In the October 10th hearing, the Court ordered the Central Government to submit to the Court the “details of the steps in the decision making process leading to the award [of] the defense equipment in question” by October 29th. On October 28th, the Centre submitted the relevant information in a sealed file.

CBI dispute – On October 26th, the Court heard petitions filed by Common Cause and CBI Director Alok Verma. The petitioners were challenging the manner in which the Central Government had divested CBI Director Verma of his powers. The Centre was attempting to resolve the public feud between Director Verma and Special Director R Asthana. However in doing so, it might have violated the Delhi Special Police Establishment Act.

Interestingly, the petitions were filed on October 24th and the Bench accepted the matter the same day and held a hearing merely two days later.

In the October 26th hearing, the Bench ordered the following:

  1. Central Vigilance Commission to complete its investigation into Director Verma within two weeks of 26th October. The investigation will be monitored by retired Justice AK Patnaik
  2. All actions taken by Interim Director N Rao will be submitted to the Court on the next hearing, 12th November, in a sealed cover.

Ayodhya Title Dispute – On October 29th, the Court heard the Ayodhya Title Dispute. It listed the matter for the first week of January 2019. In the next hearing the Court will fix the composition of the Bench and fix the date for oral arguments. The Ayodhya Title Dispute will unlikely be resolved before next year’s general elections.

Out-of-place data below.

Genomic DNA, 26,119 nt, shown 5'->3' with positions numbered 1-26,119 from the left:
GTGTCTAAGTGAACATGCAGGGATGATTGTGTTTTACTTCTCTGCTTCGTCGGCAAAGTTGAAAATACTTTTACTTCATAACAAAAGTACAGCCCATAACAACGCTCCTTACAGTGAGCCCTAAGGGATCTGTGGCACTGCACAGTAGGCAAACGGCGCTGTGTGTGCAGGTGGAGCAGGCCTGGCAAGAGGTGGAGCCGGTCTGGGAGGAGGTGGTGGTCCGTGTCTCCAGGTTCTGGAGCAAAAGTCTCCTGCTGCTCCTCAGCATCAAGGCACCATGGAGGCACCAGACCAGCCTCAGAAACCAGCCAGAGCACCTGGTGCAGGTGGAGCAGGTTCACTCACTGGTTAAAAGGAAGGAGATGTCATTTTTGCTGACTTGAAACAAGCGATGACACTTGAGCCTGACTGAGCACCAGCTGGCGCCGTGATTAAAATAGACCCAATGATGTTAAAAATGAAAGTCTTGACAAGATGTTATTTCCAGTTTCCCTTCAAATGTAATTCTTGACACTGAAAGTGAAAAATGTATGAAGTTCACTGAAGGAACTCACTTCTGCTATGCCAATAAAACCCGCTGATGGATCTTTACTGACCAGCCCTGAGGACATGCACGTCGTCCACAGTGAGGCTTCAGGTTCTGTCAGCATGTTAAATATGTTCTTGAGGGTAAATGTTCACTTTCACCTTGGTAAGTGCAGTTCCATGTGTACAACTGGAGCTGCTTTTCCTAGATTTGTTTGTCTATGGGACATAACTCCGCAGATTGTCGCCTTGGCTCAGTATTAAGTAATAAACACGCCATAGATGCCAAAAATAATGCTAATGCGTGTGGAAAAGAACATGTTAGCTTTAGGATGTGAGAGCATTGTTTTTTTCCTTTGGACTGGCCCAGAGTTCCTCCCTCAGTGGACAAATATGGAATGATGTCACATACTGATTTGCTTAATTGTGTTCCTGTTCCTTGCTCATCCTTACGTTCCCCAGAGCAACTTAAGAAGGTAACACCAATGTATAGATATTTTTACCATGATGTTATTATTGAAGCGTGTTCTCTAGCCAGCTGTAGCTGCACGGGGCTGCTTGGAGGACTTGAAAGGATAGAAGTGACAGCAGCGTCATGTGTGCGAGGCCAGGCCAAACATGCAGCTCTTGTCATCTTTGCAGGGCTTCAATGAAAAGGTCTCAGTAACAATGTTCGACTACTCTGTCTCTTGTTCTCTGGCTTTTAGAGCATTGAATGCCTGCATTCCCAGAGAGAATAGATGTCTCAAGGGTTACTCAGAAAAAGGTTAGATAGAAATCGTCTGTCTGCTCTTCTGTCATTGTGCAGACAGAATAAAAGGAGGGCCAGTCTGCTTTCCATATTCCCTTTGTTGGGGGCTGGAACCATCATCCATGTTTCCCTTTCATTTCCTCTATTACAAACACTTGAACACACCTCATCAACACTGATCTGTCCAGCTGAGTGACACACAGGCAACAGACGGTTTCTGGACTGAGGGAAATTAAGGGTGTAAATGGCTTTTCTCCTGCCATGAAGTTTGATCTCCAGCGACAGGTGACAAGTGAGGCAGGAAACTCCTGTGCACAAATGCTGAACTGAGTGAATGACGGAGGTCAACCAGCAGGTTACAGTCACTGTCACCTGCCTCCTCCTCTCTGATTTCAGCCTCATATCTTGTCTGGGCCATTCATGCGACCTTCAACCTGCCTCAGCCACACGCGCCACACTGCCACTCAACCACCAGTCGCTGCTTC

The October 29th hearing marked the first since the Court delivered its September 27th judgment. In its September judgment, the Court ruled that the matter will not be heard by a Constitution Bench. In doing so, it held that Ismail Faruqui, 1994 does not need reconsideration. Ismail Faruqui validated the State’s acquisition of the Babri Masjid land on the grounds that mosques are not an essential feature of Islam. The Court will now hear the Ayodhya Title Dispute as a land dispute and not re-visit questions pertaining to religious significance of the sight for both Muslims and Hindus.